Edit: I no longer endorse this view as written.
I now see this view as a necessary (but not sufficient) condition for valence.
Summary: I argue that mesa-optimization is a prerequisite for valenced experience. In a mesa-optimizing agent, some heuristics are learned at the base-optimizer level, e.g. human instincts are of this kind. Then, valenced experience is just how the base-optimizer presents evaluative judgements to mesa-optimizing processes. I provide a timeline estimating the emergence of valenced experience in AI, arriving at a ~12% credence in AI valence by 2030, and a ~2% credence that existing systems already experience valence. Allowing for alternative definitions of valence, other than my own, I estimate a 25% chance of valenced experience by 2030.
Motivation: What conditions incentivize the development of valence? Can we identify conditions which incentivize particular aspects of valence and use these to inform AI design? This post aims to show that these questions are more tractable and neglected than the hard problem of consciousness. A secondary goal is to provide an explanation of AI moral patienthood which starts from the philosophical mainstream, since previous EA writings on AI valence have started from idiosyncratic sets of assumptions [ref,ref].
Clarifying whether near-term AI have moral status is important, particularly if such a judgement is fine-grained enough to distinguish which AI have valenced experience. Compare to farm animal welfare: It is philosophically uncontroversial that extreme suffering in farm animals is morally heinous, but there’s little alternative given the demand for meat. If all we know is that advanced AI will experience valence, then the economic pressure to build such AI will render this information unlikely to be actionable. But, if we can distinguish between two different AI designs of equal capabilities, one supporting valence and the other philosophical-zombie-like, then we might be in a position to avoid large amounts of negative valence.
2. Valence functionalism and its implications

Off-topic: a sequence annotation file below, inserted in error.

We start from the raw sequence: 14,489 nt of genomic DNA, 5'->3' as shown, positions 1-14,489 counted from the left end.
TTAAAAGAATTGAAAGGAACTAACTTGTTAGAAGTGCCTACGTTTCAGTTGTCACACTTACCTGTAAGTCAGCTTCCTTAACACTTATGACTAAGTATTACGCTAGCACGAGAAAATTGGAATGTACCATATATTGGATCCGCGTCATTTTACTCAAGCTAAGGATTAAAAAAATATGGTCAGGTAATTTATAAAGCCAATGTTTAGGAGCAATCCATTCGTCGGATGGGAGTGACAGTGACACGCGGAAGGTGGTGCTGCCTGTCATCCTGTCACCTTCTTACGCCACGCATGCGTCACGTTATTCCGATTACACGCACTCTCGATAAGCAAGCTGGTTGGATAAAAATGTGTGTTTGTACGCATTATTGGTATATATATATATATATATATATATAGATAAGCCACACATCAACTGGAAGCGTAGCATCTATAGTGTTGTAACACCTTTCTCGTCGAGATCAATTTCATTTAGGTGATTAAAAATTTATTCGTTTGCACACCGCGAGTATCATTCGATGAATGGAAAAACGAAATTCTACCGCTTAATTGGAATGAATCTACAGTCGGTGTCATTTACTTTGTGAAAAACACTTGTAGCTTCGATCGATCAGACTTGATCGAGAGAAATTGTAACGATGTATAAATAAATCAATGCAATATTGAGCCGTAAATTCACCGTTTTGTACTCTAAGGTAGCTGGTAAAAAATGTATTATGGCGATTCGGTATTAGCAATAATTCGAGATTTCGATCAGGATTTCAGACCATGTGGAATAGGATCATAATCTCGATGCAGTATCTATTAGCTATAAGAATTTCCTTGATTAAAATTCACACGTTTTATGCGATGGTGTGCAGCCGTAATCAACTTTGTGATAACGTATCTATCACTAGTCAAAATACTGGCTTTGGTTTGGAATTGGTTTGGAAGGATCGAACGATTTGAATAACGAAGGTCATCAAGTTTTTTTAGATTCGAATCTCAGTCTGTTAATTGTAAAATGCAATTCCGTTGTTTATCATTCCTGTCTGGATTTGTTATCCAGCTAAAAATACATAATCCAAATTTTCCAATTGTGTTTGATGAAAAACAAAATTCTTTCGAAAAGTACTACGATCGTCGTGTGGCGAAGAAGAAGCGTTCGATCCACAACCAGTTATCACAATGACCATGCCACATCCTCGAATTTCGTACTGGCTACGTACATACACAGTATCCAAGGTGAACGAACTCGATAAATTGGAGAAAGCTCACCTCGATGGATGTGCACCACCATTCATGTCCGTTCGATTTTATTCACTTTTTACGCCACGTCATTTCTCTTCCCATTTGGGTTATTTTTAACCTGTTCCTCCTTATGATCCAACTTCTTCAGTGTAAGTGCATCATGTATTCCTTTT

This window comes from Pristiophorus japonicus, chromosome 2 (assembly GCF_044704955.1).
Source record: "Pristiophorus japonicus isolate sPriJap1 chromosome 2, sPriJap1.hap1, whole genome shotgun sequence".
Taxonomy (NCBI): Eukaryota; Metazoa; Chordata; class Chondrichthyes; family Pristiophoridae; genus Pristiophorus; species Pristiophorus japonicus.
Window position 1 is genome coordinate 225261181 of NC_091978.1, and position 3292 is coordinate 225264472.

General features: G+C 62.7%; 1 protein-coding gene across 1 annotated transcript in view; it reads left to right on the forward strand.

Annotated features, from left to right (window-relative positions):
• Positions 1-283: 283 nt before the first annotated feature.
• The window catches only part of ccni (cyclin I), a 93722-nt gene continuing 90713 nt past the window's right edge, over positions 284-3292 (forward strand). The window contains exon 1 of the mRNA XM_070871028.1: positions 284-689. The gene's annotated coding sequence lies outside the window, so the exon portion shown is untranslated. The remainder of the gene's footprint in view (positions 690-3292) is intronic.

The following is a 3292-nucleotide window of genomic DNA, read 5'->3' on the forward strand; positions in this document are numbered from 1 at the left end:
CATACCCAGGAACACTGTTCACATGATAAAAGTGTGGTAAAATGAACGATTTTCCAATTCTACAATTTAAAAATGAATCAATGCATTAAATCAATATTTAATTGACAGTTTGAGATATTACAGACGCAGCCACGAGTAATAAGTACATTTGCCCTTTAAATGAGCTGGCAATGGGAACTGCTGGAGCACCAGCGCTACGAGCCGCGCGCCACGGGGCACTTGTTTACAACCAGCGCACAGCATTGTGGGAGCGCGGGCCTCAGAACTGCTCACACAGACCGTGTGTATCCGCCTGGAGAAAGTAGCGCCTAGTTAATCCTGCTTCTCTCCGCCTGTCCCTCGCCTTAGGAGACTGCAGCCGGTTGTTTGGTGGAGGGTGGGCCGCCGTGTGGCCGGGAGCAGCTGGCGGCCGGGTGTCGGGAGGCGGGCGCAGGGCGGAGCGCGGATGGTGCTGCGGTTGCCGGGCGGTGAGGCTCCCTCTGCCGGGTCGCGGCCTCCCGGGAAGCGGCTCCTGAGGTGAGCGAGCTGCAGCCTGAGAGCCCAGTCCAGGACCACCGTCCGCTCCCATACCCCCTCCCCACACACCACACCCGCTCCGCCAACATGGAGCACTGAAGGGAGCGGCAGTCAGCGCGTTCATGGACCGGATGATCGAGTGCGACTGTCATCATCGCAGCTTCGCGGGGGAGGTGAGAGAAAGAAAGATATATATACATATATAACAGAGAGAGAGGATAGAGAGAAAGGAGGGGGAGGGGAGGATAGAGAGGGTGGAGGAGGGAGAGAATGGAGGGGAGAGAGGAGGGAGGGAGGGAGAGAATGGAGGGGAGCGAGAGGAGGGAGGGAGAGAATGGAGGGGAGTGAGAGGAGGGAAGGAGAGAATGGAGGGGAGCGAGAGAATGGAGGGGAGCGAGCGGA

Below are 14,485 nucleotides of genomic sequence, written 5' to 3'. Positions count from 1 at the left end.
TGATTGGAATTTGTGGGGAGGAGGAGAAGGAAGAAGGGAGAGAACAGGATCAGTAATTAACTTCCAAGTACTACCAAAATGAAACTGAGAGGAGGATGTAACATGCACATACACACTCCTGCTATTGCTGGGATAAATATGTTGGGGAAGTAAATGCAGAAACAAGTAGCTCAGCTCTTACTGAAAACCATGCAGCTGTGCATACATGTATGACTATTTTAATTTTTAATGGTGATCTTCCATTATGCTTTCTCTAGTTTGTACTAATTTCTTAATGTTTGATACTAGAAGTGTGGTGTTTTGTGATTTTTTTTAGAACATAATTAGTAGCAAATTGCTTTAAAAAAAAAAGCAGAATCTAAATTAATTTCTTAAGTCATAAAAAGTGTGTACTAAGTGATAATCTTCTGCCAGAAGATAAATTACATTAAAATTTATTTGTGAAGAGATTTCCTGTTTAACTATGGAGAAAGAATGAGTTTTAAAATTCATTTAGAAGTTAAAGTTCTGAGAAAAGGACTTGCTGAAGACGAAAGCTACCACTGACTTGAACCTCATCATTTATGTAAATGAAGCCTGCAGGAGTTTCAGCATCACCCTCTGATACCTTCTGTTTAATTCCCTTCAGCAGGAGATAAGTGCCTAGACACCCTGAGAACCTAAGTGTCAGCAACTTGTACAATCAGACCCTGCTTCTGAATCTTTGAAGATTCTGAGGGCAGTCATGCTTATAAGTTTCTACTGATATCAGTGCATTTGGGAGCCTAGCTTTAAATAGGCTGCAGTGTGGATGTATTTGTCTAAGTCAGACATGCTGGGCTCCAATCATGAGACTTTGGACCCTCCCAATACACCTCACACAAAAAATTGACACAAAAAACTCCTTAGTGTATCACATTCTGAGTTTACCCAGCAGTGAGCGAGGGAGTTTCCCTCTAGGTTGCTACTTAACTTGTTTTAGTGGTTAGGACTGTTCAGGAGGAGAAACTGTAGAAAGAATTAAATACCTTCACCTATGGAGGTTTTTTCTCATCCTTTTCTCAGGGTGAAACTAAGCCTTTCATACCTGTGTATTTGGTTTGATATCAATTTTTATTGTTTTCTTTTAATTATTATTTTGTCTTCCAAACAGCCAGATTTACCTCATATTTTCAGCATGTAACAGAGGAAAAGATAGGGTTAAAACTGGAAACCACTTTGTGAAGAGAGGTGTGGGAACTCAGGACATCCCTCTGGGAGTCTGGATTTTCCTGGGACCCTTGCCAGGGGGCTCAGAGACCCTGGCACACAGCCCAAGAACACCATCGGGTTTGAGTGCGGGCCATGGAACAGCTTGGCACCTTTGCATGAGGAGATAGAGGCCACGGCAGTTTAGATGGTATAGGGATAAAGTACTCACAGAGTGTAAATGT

I take functionalism as my starting point. Roughly speaking, this is the idea that conscious experience must be explained by the causal structure of the physical mind. I’m agnostic about the precise definition of functionalism, but as a working approximation Chalmers’ definition of functional explanation will do,
'A physical system implements a given computation when there exists a grouping of physical states of the system into state-types and a one-to-one mapping from formal states of the computation to physical state-types, such that formal states related by an abstract state-transition relation are mapped onto physical state-types related by a corresponding causal state-transition relation.' [ref]
Chalmers goes on to explain how such functional characterizations of a system can be neatly formalized into combinatorial-state automata (CSA) [ref]. To make the definition of functionalism more concrete, consider a hypothetical explanation of human consciousness: Let’s suppose that conscious states correlate with groups of neurons. These neuron groups would correspond to states. Transitions between states would correspond to how neural firings of these groups influence each other. Under these assumptions, valence must be made up of a certain subset of the computations constituting consciousness. Let me take this opportunity to emphasize two points:
- The philosophy of valence has yet to reach the functionalist level of precision and formalization. No one (to my knowledge) has proposed a characterization of valence in formal state-transition terms.